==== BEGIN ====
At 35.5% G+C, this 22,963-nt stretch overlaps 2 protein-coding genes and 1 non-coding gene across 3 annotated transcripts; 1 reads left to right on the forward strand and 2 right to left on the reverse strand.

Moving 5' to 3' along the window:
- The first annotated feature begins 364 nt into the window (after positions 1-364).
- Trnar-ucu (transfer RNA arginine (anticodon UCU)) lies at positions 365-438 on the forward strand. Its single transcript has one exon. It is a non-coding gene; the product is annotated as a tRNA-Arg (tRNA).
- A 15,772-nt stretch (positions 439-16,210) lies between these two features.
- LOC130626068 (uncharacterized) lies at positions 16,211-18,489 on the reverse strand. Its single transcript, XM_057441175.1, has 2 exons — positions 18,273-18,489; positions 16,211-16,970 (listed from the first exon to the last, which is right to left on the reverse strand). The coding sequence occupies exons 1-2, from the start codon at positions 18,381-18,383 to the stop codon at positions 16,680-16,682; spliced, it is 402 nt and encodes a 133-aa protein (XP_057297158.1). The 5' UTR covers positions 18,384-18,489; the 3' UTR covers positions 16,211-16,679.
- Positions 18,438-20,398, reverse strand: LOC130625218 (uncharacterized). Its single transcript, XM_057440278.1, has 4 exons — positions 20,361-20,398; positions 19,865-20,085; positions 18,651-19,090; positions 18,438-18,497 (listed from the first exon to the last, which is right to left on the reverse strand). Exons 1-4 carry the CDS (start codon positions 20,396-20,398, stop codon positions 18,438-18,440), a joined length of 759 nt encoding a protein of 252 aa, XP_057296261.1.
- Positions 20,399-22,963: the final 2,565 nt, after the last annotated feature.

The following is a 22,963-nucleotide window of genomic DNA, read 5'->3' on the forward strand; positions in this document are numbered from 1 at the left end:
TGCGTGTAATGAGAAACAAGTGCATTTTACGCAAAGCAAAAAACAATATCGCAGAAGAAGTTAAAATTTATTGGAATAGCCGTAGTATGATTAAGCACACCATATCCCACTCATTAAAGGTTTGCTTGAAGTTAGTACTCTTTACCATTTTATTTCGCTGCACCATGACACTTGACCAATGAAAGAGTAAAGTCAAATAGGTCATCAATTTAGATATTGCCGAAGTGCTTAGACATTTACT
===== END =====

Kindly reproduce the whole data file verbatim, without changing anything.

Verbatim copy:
At 35.5% G+C, this 22,963-nt stretch overlaps 2 protein-coding genes and 1 non-coding gene across 3 annotated transcripts; 1 reads left to right on the forward strand and 2 right to left on the reverse strand.

Moving 5' to 3' along the window:
- The first annotated feature begins 364 nt into the window (after positions 1-364).
- Trnar-ucu (transfer RNA arginine (anticodon UCU)) lies at positions 365-438 on the forward strand. Its single transcript has one exon. It is a non-coding gene; the product is annotated as a tRNA-Arg (tRNA).
- A 15,772-nt stretch (positions 439-16,210) lies between these two features.
- LOC130626068 (uncharacterized) lies at positions 16,211-18,489 on the reverse strand. Its single transcript, XM_057441175.1, has 2 exons — positions 18,273-18,489; positions 16,211-16,970 (listed from the first exon to the last, which is right to left on the reverse strand). The coding sequence occupies exons 1-2, from the start codon at positions 18,381-18,383 to the stop codon at positions 16,680-16,682; spliced, it is 402 nt and encodes a 133-aa protein (XP_057297158.1). The 5' UTR covers positions 18,384-18,489; the 3' UTR covers positions 16,211-16,679.
- Positions 18,438-20,398, reverse strand: LOC130625218 (uncharacterized). Its single transcript, XM_057440278.1, has 4 exons — positions 20,361-20,398; positions 19,865-20,085; positions 18,651-19,090; positions 18,438-18,497 (listed from the first exon to the last, which is right to left on the reverse strand). Exons 1-4 carry the CDS (start codon positions 20,396-20,398, stop codon positions 18,438-18,440), a joined length of 759 nt encoding a protein of 252 aa, XP_057296261.1.
- Positions 20,399-22,963: the final 2,565 nt, after the last annotated feature.

The following is a 22,963-nucleotide window of genomic DNA, read 5'->3' on the forward strand; positions in this document are numbered from 1 at the left end:
TGCGTGTAATGAGAAACAAGTGCATTTTACGCAAAGCAAAAAACAATATCGCAGAAGAAGTTAAAATTTATTGGAATAGCCGTAGTATGATTAAGCACACCATATCCCACTCATTAAAGGTTTGCTTGAAGTTAGTACTCTTTACCATTTTATTTCGCTGCACCATGACACTTGACCAATGAAAGAGTAAAGTCAAATAGGTCATCAATTTAGATATTGCCGAAGTGCTTAGACATTTACT